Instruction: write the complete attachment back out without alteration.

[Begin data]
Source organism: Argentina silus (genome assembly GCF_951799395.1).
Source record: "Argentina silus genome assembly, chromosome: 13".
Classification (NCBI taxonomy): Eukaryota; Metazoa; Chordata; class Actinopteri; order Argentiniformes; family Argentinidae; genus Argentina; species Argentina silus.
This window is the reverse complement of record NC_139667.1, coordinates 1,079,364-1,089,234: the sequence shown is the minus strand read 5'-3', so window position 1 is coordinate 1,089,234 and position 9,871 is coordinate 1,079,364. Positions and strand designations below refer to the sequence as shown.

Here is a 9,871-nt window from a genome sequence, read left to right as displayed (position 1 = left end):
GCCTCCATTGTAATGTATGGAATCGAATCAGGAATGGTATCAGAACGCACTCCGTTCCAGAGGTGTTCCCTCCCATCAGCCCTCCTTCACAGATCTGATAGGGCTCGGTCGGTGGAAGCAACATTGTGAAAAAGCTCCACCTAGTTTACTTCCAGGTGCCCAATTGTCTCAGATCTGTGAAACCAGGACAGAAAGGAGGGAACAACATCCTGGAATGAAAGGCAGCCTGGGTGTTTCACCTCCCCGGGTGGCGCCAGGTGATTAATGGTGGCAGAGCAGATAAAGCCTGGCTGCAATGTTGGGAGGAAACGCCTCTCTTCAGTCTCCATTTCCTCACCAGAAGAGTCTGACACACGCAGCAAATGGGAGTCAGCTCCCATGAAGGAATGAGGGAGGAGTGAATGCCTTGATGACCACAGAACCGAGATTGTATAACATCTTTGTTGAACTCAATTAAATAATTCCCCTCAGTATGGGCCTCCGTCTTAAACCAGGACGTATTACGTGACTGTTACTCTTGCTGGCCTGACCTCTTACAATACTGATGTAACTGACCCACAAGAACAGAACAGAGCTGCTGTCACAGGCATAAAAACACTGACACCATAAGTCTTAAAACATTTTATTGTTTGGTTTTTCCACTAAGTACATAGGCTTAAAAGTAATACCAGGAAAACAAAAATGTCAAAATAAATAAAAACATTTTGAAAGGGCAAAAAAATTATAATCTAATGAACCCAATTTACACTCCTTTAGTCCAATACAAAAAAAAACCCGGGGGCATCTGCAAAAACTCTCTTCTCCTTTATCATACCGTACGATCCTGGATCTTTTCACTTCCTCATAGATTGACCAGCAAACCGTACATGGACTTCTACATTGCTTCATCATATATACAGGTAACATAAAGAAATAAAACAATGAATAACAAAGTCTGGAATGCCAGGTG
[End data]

Source organism: Argentina silus (genome assembly GCF_951799395.1).
Source record: "Argentina silus genome assembly, chromosome: 13".
Classification (NCBI taxonomy): Eukaryota; Metazoa; Chordata; class Actinopteri; order Argentiniformes; family Argentinidae; genus Argentina; species Argentina silus.
This window is the reverse complement of record NC_139667.1, coordinates 1,079,364-1,089,234: the sequence shown is the minus strand read 5'-3', so window position 1 is coordinate 1,089,234 and position 9,871 is coordinate 1,079,364. Positions and strand designations below refer to the sequence as shown.

Here is a 9,871-nt window from a genome sequence, read left to right as displayed (position 1 = left end):
GCCTCCATTGTAATGTATGGAATCGAATCAGGAATGGTATCAGAACGCACTCCGTTCCAGAGGTGTTCCCTCCCATCAGCCCTCCTTCACAGATCTGATAGGGCTCGGTCGGTGGAAGCAACATTGTGAAAAAGCTCCACCTAGTTTACTTCCAGGTGCCCAATTGTCTCAGATCTGTGAAACCAGGACAGAAAGGAGGGAACAACATCCTGGAATGAAAGGCAGCCTGGGTGTTTCACCTCCCCGGGTGGCGCCAGGTGATTAATGGTGGCAGAGCAGATAAAGCCTGGCTGCAATGTTGGGAGGAAACGCCTCTCTTCAGTCTCCATTTCCTCACCAGAAGAGTCTGACACACGCAGCAAATGGGAGTCAGCTCCCATGAAGGAATGAGGGAGGAGTGAATGCCTTGATGACCACAGAACCGAGATTGTATAACATCTTTGTTGAACTCAATTAAATAATTCCCCTCAGTATGGGCCTCCGTCTTAAACCAGGACGTATTACGTGACTGTTACTCTTGCTGGCCTGACCTCTTACAATACTGATGTAACTGACCCACAAGAACAGAACAGAGCTGCTGTCACAGGCATAAAAACACTGACACCATAAGTCTTAAAACATTTTATTGTTTGGTTTTTCCACTAAGTACATAGGCTTAAAAGTAATACCAGGAAAACAAAAATGTCAAAATAAATAAAAACATTTTGAAAGGGCAAAAAAATTATAATCTAATGAACCCAATTTACACTCCTTTAGTCCAATACAAAAAAAAACCCGGGGGCATCTGCAAAAACTCTCTTCTCCTTTATCATACCGTACGATCCTGGATCTTTTCACTTCCTCATAGATTGACCAGCAAACCGTACATGGACTTCTACATTGCTTCATCATATATACAGGTAACATAAAGAAATAAAACAATGAATAACAAAGTCTGGAATGCCAGGTG